The Attraction of the Hourglass Figure

Throughout the noughties, young women appealed to ‘thinspiration’ for advice on how they should look. Following these angular-limbed ‘pro-ana’ years, however, curves have now reassumed centre stage.[1] In 2014, I was awarded the coveted status of Pro Bikini Athlete at the Miami Pro British Championships. On competition day, my figure was a near perfect hourglass with a 32” bust, 24” waist and 33” hips.[2] This silhouette is also favoured in the beauty pageant world, with the current Miss England, Carina Tyrrell, possessing similar measurements of 32”, 24”, 35”.[3]

 

Carina+Tyrrell+Miss+England+Winner+Photo+Call+_ObYRv3VfEIl

 

In order to investigate this preference for the curvaceous figure, I asked research participants to state which they regarded as more important: their body’s shape or its weight. The results showed a propensity for body shape, with 88% of women more concerned about their silhouette than the number on their scale. The explanation for this lies in the shape’s symbolic meaning. The hourglass figure, for example, is desirable as a biological and social signifier: its voluptuous curves accentuate ‘the difference between male and female forms’.[4] Scientific research proves that the narrow-waisted figure serves an evolutionary, as well as social, purpose. This predilection originates in the desire to attract a mate since ‘men are automatically excited by signs of a woman who is fertile, healthy, and hasn’t been pregnant before.’[5]

 

article-1358557-0D1C7B22000005DC-711_224x529

 

The physiological indicators of this virginal, yet fertile state correspond to the modern hourglass bikini body. Within a theoretical context, this ideal is the result of biological attraction since ‘[t]he waist is one of the body’s best indicators of hormonal function’.[6] Women with ‘a waist-to-hip ratio below .8’ are twice as likely to conceive and bear children than those whose waist-to-hip ratio rises above this figure.[7]

Esther Rothblum comments that fashion frequently ‘exaggerate[s] the smallness of a feature that is naturally smaller in women to begin with.’[8] This not only highlights the differences between the genders, but is also sexually desirable. The constricted waist, for example, has been ‘considered highly erotic by men’[9] owing to its suggestion of weakness and vulnerability. This is often the case since women’s appearance norms; such as extreme slenderness, high heels and tight apparel, are notable for the submissive status that they indicate. Maintained in a condition of child-like passivity, women are therefore more easily subject to masculine control. As David Kunzle notes: ‘[s]ylph-like delicacy of body and fragility of waist have exercised an almost archetypal attraction for man, for whom they connote both vulnerability and elusiveness. It is both foil and invocation to his superior socio-sexual power.’[10] The hourglass body, with its emphasis upon full bust and hips contrasted with a narrow waist, simultaneously suggests sexual innocence and reproductive potential.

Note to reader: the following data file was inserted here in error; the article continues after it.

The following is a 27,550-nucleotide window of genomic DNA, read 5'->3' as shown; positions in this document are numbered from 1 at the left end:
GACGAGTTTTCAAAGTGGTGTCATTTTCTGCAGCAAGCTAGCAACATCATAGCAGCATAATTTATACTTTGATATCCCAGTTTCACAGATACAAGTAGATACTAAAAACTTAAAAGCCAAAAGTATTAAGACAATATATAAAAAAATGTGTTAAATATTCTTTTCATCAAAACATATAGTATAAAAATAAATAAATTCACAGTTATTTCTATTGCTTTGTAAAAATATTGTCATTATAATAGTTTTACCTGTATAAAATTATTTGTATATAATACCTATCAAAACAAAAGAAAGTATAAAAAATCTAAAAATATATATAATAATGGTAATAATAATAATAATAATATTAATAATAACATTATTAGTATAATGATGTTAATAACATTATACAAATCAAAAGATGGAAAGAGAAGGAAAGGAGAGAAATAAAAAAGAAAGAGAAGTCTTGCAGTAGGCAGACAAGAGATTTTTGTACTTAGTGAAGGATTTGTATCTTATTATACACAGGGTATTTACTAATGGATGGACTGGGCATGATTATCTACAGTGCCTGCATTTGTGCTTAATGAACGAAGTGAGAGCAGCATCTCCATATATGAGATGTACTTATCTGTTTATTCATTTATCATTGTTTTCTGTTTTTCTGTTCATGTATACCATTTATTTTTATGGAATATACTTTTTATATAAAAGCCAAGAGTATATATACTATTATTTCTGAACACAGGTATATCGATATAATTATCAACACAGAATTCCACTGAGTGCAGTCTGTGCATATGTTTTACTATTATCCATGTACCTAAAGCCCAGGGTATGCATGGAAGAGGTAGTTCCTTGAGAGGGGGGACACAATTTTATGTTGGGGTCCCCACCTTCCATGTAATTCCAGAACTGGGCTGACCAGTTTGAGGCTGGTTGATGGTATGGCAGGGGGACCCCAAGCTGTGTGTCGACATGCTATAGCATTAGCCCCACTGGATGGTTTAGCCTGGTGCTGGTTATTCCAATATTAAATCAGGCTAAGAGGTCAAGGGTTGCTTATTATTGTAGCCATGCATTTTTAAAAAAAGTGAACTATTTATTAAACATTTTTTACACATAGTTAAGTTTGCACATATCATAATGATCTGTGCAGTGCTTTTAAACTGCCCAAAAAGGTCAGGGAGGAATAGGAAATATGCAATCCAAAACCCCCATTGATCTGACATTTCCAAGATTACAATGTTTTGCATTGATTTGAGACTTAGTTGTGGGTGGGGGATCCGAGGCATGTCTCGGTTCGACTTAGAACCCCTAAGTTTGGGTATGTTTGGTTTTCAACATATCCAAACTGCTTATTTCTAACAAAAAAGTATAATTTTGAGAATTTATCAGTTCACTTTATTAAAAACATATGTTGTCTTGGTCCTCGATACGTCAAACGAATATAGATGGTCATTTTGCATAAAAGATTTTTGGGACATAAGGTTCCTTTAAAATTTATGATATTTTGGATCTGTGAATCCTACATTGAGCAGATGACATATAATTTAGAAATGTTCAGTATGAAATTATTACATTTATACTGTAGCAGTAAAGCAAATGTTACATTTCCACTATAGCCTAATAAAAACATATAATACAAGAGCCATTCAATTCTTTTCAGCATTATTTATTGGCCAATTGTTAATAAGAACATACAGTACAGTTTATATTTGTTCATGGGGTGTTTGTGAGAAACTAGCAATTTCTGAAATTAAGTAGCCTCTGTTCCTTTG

150615-kim-kardashian-waist-training-3

 

Within the world of physique competitions, this hourglass figure is exaggerated in the Bikini class where models are expected to have wide shoulders and legs, offset by a tight waist. When invited to name aspects of the body that they found beautiful, competitors described components of the hourglass shape, preferring a figure with a ‘peachy bum and big breasts’ that is also ‘lean with curves.’  This body type represents the fitness industry’s standard of beauty, with competitors firmly adhering to its form.

 

img_03101415034408

 

[2] Other top 3 competitor measurements 5’2”, 55 kg, 10% body fat/ 5’3”, 7.7stone, 35 26 35, Bodyfat c 13% / 5ft 5, 7st 13 , 9% body fat/5.2 , 49 kg, 7% bf/5ft 4.5, 45kg waist 23inch./5.7′, 59kg/5ft 3, 48kg, 9% bf/127lb and 12% body fat /120lb 10% bf

[3] http://www.missengland.info/miss-england-winner [accessed 31/01/15]

[4] Bordo, Susan, Unbearable Weight: Feminism, Western Culture, and the Body (University of California Press: London, 1995) p.181

[5] N. Ectoff, Survival of the Prettiest: The Science of Beauty, (New York: Random House, 2000), p.71

[6] Ectoff, Survival of the Prettiest, p.192

[7] Ectoff, Survival of the Prettiest, p.192

[8] Feminist Perspectives on Eating Disorders, ed. by Patricia Fallon, Melanie A. Katzman, Susan C. Wooley (The Guilford Press: London, 1994), p.58 from ‘”I’ll Die for the Revolution but Don’t Ask Me Not to Diet”: Feminism and the  Continuing Stigmatization of Obesity’ by Esther D. Rothblum

[9] Feminist Perspectives on Eating Disorders, ed. by Patricia Fallon, Melanie A. Katzman, Susan C. Wooley (The Guilford Press: London, 1994), p.58 from ‘”I’ll Die for the Revolution but Don’t Ask Me Not to Diet”: Feminism and the  Continuing Stigmatization of Obesity’ by Esther D. Rothblum

[10] Fashion and Fetishism: Corsets, Tight-Lacing and Other Forms of Body Sculpture, David Kunzle (Sutton Publishing Limited, UK, 2004), pp.16-17

Advertisements
%d bloggers like this: